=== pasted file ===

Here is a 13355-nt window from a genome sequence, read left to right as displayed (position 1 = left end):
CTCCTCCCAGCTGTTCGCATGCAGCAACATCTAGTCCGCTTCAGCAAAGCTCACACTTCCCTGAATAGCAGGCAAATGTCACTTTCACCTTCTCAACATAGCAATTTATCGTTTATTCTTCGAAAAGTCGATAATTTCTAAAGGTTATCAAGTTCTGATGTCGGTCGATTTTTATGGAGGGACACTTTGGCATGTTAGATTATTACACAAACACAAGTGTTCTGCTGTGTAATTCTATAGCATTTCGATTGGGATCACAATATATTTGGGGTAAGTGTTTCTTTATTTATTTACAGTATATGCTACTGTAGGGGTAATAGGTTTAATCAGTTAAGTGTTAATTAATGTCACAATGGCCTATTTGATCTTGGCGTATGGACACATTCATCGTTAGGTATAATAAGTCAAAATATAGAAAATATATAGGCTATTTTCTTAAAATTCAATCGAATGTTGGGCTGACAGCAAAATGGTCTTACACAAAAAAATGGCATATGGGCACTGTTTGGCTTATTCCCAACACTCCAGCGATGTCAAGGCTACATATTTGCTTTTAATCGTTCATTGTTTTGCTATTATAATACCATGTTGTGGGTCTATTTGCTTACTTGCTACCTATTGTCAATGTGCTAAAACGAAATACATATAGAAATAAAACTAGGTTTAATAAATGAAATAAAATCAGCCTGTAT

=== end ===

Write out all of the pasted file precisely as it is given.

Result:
Here is a 13355-nt window from a genome sequence, read left to right as displayed (position 1 = left end):
CTCCTCCCAGCTGTTCGCATGCAGCAACATCTAGTCCGCTTCAGCAAAGCTCACACTTCCCTGAATAGCAGGCAAATGTCACTTTCACCTTCTCAACATAGCAATTTATCGTTTATTCTTCGAAAAGTCGATAATTTCTAAAGGTTATCAAGTTCTGATGTCGGTCGATTTTTATGGAGGGACACTTTGGCATGTTAGATTATTACACAAACACAAGTGTTCTGCTGTGTAATTCTATAGCATTTCGATTGGGATCACAATATATTTGGGGTAAGTGTTTCTTTATTTATTTACAGTATATGCTACTGTAGGGGTAATAGGTTTAATCAGTTAAGTGTTAATTAATGTCACAATGGCCTATTTGATCTTGGCGTATGGACACATTCATCGTTAGGTATAATAAGTCAAAATATAGAAAATATATAGGCTATTTTCTTAAAATTCAATCGAATGTTGGGCTGACAGCAAAATGGTCTTACACAAAAAAATGGCATATGGGCACTGTTTGGCTTATTCCCAACACTCCAGCGATGTCAAGGCTACATATTTGCTTTTAATCGTTCATTGTTTTGCTATTATAATACCATGTTGTGGGTCTATTTGCTTACTTGCTACCTATTGTCAATGTGCTAAAACGAAATACATATAGAAATAAAACTAGGTTTAATAAATGAAATAAAATCAGCCTGTAT